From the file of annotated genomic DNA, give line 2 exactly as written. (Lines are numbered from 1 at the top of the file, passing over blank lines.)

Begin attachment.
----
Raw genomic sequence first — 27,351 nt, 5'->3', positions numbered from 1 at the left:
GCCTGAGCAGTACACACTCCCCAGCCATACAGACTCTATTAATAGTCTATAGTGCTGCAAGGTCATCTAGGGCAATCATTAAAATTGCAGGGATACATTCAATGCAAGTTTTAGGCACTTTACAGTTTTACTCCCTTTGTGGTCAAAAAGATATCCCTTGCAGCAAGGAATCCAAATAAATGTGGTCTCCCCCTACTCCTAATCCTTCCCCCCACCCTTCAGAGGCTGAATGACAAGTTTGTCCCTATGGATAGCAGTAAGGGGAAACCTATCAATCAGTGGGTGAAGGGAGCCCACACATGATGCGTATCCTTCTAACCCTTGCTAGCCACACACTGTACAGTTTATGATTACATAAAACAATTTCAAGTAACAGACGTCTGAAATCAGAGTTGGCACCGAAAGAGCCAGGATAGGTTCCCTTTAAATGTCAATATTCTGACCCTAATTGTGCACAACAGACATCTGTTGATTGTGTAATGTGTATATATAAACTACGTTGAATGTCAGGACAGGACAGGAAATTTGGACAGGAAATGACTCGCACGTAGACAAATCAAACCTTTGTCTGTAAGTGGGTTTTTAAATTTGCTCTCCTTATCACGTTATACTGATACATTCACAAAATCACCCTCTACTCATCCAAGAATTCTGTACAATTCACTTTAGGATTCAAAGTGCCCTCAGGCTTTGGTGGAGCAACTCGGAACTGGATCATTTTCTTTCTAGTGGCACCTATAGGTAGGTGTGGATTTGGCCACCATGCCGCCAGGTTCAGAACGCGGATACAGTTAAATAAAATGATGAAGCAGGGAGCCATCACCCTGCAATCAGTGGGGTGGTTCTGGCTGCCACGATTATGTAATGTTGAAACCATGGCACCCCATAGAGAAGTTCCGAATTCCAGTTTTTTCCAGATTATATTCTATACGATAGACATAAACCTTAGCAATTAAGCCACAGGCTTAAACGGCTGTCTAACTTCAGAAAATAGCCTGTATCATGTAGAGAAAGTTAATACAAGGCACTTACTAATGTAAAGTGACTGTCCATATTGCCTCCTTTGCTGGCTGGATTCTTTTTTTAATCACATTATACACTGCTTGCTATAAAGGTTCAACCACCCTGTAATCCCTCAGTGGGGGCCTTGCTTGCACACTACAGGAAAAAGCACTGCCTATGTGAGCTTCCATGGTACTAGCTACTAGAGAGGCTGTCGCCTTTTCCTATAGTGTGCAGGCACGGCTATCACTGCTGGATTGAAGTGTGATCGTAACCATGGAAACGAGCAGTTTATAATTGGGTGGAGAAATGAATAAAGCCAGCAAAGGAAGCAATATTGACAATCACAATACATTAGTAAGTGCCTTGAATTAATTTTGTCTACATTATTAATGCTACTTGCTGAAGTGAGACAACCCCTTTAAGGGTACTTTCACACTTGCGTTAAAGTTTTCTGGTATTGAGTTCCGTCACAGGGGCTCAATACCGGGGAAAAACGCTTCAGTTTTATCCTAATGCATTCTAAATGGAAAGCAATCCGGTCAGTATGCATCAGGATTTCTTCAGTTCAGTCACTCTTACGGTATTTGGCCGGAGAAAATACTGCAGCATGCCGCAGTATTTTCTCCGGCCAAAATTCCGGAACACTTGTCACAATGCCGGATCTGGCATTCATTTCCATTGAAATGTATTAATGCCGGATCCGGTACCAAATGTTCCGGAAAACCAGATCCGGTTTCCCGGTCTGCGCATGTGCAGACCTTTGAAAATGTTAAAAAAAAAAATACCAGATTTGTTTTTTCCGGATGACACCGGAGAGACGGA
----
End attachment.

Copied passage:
GCCTGAGCAGTACACACTCCCCAGCCATACAGACTCTATTAATAGTCTATAGTGCTGCAAGGTCATCTAGGGCAATCATTAAAATTGCAGGGATACATTCAATGCAAGTTTTAGGCACTTTACAGTTTTACTCCCTTTGTGGTCAAAAAGATATCCCTTGCAGCAAGGAATCCAAATAAATGTGGTCTCCCCCTACTCCTAATCCTTCCCCCCACCCTTCAGAGGCTGAATGACAAGTTTGTCCCTATGGATAGCAGTAAGGGGAAACCTATCAATCAGTGGGTGAAGGGAGCCCACACATGATGCGTATCCTTCTAACCCTTGCTAGCCACACACTGTACAGTTTATGATTACATAAAACAATTTCAAGTAACAGACGTCTGAAATCAGAGTTGGCACCGAAAGAGCCAGGATAGGTTCCCTTTAAATGTCAATATTCTGACCCTAATTGTGCACAACAGACATCTGTTGATTGTGTAATGTGTATATATAAACTACGTTGAATGTCAGGACAGGACAGGAAATTTGGACAGGAAATGACTCGCACGTAGACAAATCAAACCTTTGTCTGTAAGTGGGTTTTTAAATTTGCTCTCCTTATCACGTTATACTGATACATTCACAAAATCACCCTCTACTCATCCAAGAATTCTGTACAATTCACTTTAGGATTCAAAGTGCCCTCAGGCTTTGGTGGAGCAACTCGGAACTGGATCATTTTCTTTCTAGTGGCACCTATAGGTAGGTGTGGATTTGGCCACCATGCCGCCAGGTTCAGAACGCGGATACAGTTAAATAAAATGATGAAGCAGGGAGCCATCACCCTGCAATCAGTGGGGTGGTTCTGGCTGCCACGATTATGTAATGTTGAAACCATGGCACCCCATAGAGAAGTTCCGAATTCCAGTTTTTTCCAGATTATATTCTATACGATAGACATAAACCTTAGCAATTAAGCCACAGGCTTAAACGGCTGTCTAACTTCAGAAAATAGCCTGTATCATGTAGAGAAAGTTAATACAAGGCACTTACTAATGTAAAGTGACTGTCCATATTGCCTCCTTTGCTGGCTGGATTCTTTTTTTAATCACATTATACACTGCTTGCTATAAAGGTTCAACCACCCTGTAATCCCTCAGTGGGGGCCTTGCTTGCACACTACAGGAAAAAGCACTGCCTATGTGAGCTTCCATGGTACTAGCTACTAGAGAGGCTGTCGCCTTTTCCTATAGTGTGCAGGCACGGCTATCACTGCTGGATTGAAGTGTGATCGTAACCATGGAAACGAGCAGTTTATAATTGGGTGGAGAAATGAATAAAGCCAGCAAAGGAAGCAATATTGACAATCACAATACATTAGTAAGTGCCTTGAATTAATTTTGTCTACATTATTAATGCTACTTGCTGAAGTGAGACAACCCCTTTAAGGGTACTTTCACACTTGCGTTAAAGTTTTCTGGTATTGAGTTCCGTCACAGGGGCTCAATACCGGGGAAAAACGCTTCAGTTTTATCCTAATGCATTCTAAATGGAAAGCAATCCGGTCAGTATGCATCAGGATTTCTTCAGTTCAGTCACTCTTACGGTATTTGGCCGGAGAAAATACTGCAGCATGCCGCAGTATTTTCTCCGGCCAAAATTCCGGAACACTTGTCACAATGCCGGATCTGGCATTCATTTCCATTGAAATGTATTAATGCCGGATCCGGTACCAAATGTTCCGGAAAACCAGATCCGGTTTCCCGGTCTGCGCATGTGCAGACCTTTGAAAATGTTAAAAAAAAAAATACCAGATTTGTTTTTTCCGGATGACACCGGAGAGACGGA